Graduate Research Fellowships are designed to encourage scholars from the social sciences and professional disciplines to pursue research in negotiation and dispute resolution. A Graduate Research Fellowship provides students with one year of dissertation research and writing in negotiation and related topics in alternative dispute resolution. It also provides fellows with the opportunity to avail themselves of PON’s many events and resources.
The Next Generation Grants Program supports research in negotiation and conflict resolution by nontenured faculty and doctoral students. The program provides grants to fund specific research projects, not general support or tuition. Faculty and students from any school or department within PON’s interuniversity consortium (Harvard, MIT, Tufts) may apply. Postdoctoral students with formal affiliations with Harvard or one of our consortium schools are also welcome.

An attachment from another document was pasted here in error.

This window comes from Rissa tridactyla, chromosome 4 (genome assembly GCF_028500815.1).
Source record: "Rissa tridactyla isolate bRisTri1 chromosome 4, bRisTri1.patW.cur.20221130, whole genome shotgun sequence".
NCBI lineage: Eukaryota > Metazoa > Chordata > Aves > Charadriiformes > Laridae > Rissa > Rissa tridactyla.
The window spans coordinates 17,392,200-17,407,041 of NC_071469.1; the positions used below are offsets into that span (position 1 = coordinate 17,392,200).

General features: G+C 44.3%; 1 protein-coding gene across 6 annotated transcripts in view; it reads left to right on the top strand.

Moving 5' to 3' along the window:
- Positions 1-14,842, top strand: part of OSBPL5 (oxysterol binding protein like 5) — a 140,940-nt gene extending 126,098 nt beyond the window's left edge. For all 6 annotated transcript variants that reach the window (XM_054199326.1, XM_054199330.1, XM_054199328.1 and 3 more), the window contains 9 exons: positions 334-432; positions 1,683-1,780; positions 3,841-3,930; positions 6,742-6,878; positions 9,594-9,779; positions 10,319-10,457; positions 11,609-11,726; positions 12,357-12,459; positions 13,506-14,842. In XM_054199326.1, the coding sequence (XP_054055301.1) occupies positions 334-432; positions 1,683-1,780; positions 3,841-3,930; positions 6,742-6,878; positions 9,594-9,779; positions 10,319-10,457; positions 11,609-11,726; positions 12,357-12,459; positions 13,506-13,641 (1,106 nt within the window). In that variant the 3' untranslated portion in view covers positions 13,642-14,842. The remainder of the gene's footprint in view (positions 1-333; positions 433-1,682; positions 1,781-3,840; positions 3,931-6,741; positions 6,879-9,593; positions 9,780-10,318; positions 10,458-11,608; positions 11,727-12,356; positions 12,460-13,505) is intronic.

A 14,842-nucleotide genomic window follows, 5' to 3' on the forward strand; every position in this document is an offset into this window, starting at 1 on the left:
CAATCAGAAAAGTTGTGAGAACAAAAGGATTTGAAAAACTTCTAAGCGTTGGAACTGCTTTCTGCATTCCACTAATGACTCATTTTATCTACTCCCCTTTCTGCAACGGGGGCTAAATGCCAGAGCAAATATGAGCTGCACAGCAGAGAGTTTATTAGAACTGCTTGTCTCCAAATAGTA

Summer fellowship grants focus on the connection between scholarship and practice in negotiation and dispute resolution by supporting students interested in exploring career paths, either professional or academic. Summer fellowships provide students at Harvard University, MIT, Tufts University, and other Boston-area schools with up to $3,500 for internships or summer research projects in negotiation and dispute resolution in partnership with public, nonprofit, or academic organizations.